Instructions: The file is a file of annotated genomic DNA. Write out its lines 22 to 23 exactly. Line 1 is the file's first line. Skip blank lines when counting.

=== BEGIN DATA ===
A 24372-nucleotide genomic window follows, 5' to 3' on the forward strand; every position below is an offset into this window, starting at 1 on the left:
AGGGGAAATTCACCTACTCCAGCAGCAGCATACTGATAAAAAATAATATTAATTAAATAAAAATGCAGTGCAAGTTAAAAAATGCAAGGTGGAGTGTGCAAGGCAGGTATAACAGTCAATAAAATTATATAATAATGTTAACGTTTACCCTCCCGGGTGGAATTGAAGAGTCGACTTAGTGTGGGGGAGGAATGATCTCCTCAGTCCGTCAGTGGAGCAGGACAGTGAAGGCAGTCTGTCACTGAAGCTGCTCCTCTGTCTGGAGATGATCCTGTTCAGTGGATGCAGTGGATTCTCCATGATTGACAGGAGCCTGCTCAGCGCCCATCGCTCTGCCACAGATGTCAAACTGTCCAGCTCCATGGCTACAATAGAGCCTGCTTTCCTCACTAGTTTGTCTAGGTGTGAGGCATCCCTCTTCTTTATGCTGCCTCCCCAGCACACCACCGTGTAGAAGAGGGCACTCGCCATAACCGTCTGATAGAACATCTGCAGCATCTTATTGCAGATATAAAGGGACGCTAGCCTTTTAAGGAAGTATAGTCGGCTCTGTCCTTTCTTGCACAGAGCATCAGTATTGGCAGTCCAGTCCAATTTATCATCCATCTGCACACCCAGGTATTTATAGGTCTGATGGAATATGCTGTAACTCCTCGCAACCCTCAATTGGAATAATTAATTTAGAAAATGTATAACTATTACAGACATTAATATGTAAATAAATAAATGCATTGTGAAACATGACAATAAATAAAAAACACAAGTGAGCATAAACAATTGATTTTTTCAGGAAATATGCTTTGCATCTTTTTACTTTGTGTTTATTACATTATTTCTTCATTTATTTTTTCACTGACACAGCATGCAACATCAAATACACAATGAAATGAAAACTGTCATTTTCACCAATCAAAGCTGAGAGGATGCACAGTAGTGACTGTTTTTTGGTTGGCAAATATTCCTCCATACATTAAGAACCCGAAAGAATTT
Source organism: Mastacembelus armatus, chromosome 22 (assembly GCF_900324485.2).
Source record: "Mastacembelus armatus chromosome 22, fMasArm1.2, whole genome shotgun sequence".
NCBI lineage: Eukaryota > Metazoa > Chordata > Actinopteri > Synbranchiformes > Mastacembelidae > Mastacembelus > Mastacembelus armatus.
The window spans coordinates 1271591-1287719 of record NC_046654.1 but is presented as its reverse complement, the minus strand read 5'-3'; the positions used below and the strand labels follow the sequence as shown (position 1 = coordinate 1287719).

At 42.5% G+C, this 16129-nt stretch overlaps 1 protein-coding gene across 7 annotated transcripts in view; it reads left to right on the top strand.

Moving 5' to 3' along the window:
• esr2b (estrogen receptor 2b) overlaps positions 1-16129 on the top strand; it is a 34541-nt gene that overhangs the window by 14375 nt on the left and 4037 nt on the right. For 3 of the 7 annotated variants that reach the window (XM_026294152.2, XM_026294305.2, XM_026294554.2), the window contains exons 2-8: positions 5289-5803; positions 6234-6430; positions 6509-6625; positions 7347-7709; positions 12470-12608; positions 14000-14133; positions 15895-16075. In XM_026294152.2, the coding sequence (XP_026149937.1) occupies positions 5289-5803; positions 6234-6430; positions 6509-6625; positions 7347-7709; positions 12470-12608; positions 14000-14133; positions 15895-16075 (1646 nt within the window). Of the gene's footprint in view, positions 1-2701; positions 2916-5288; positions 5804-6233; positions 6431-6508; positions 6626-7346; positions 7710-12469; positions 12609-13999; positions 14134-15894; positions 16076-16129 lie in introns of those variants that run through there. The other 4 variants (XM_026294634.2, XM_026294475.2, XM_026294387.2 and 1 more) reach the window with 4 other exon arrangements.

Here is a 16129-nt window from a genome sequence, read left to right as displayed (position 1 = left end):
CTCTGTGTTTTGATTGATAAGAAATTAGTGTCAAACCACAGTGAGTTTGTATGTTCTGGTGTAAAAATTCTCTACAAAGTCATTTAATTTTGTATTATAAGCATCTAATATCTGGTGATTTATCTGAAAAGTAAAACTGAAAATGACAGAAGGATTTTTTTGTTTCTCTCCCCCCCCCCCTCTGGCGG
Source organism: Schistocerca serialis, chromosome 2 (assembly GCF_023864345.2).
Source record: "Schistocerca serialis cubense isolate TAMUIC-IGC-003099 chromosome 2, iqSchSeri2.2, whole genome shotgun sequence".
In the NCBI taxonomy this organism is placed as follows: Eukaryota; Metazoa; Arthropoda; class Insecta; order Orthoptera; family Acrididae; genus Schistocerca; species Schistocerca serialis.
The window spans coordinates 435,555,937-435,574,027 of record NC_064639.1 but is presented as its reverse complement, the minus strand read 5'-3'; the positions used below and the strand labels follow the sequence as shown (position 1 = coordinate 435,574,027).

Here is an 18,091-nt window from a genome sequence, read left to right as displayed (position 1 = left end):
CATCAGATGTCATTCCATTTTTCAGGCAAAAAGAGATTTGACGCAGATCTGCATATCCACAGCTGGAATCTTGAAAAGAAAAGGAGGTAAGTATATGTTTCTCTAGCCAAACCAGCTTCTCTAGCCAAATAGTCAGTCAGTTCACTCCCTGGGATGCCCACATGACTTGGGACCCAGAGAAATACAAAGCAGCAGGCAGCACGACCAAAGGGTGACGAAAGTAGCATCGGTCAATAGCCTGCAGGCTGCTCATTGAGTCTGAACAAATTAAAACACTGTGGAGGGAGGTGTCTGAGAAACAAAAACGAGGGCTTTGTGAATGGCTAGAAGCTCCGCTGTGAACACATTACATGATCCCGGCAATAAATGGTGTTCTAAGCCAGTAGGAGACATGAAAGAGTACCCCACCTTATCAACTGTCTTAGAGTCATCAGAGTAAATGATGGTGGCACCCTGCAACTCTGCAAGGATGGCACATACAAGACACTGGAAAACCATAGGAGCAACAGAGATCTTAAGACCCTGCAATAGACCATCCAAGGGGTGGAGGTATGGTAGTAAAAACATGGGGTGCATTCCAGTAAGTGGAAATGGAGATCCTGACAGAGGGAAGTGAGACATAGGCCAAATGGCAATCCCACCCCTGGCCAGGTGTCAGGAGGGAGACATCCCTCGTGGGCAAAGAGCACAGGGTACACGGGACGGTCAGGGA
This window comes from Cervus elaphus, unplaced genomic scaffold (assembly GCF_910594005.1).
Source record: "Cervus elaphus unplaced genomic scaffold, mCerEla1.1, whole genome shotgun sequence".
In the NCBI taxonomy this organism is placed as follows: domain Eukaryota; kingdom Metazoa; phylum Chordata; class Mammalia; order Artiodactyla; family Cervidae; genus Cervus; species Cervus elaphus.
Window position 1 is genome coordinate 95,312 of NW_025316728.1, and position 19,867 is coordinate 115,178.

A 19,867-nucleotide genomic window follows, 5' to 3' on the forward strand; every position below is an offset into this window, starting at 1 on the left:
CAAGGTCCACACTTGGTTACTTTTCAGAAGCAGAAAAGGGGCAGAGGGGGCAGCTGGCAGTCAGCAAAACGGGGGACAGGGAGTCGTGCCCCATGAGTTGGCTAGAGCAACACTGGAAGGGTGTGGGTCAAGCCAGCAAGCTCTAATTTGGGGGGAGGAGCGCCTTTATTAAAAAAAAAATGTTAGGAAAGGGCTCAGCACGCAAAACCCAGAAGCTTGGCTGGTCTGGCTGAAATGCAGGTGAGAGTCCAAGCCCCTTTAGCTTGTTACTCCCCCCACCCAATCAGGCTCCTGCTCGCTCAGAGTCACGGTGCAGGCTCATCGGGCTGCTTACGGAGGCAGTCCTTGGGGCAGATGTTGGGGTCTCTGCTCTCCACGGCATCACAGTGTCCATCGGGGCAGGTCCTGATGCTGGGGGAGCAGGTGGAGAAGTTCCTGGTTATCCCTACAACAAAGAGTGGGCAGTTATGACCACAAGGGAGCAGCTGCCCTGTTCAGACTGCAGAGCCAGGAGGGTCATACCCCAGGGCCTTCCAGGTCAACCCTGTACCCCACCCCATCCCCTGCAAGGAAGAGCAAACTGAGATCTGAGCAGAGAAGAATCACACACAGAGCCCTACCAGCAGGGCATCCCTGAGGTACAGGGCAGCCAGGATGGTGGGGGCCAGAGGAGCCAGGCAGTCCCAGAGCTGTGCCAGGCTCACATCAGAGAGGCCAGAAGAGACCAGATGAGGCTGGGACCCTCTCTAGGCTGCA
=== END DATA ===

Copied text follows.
A 19,867-nucleotide genomic window follows, 5' to 3' on the forward strand; every position below is an offset into this window, starting at 1 on the left:
CAAGGTCCACACTTGGTTACTTTTCAGAAGCAGAAAAGGGGCAGAGGGGGCAGCTGGCAGTCAGCAAAACGGGGGACAGGGAGTCGTGCCCCATGAGTTGGCTAGAGCAACACTGGAAGGGTGTGGGTCAAGCCAGCAAGCTCTAATTTGGGGGGAGGAGCGCCTTTATTAAAAAAAAAATGTTAGGAAAGGGCTCAGCACGCAAAACCCAGAAGCTTGGCTGGTCTGGCTGAAATGCAGGTGAGAGTCCAAGCCCCTTTAGCTTGTTACTCCCCCCACCCAATCAGGCTCCTGCTCGCTCAGAGTCACGGTGCAGGCTCATCGGGCTGCTTACGGAGGCAGTCCTTGGGGCAGATGTTGGGGTCTCTGCTCTCCACGGCATCACAGTGTCCATCGGGGCAGGTCCTGATGCTGGGGGAGCAGGTGGAGAAGTTCCTGGTTATCCCTACAACAAAGAGTGGGCAGTTATGACCACAAGGGAGCAGCTGCCCTGTTCAGACTGCAGAGCCAGGAGGGTCATACCCCAGGGCCTTCCAGGTCAACCCTGTACCCCACCCCATCCCCTGCAAGGAAGAGCAAACTGAGATCTGAGCAGAGAAGAATCACACACAGAGCCCTACCAGCAGGGCATCCCTGAGGTACAGGGCAGCCAGGATGGTGGGGGCCAGAGGAGCCAGGCAGTCCCAGAGCTGTGCCAGGCTCACATCAGAGAGGCCAGAAGAGACCAGATGAGGCTGGGACCCTCTCTAGGCTGCA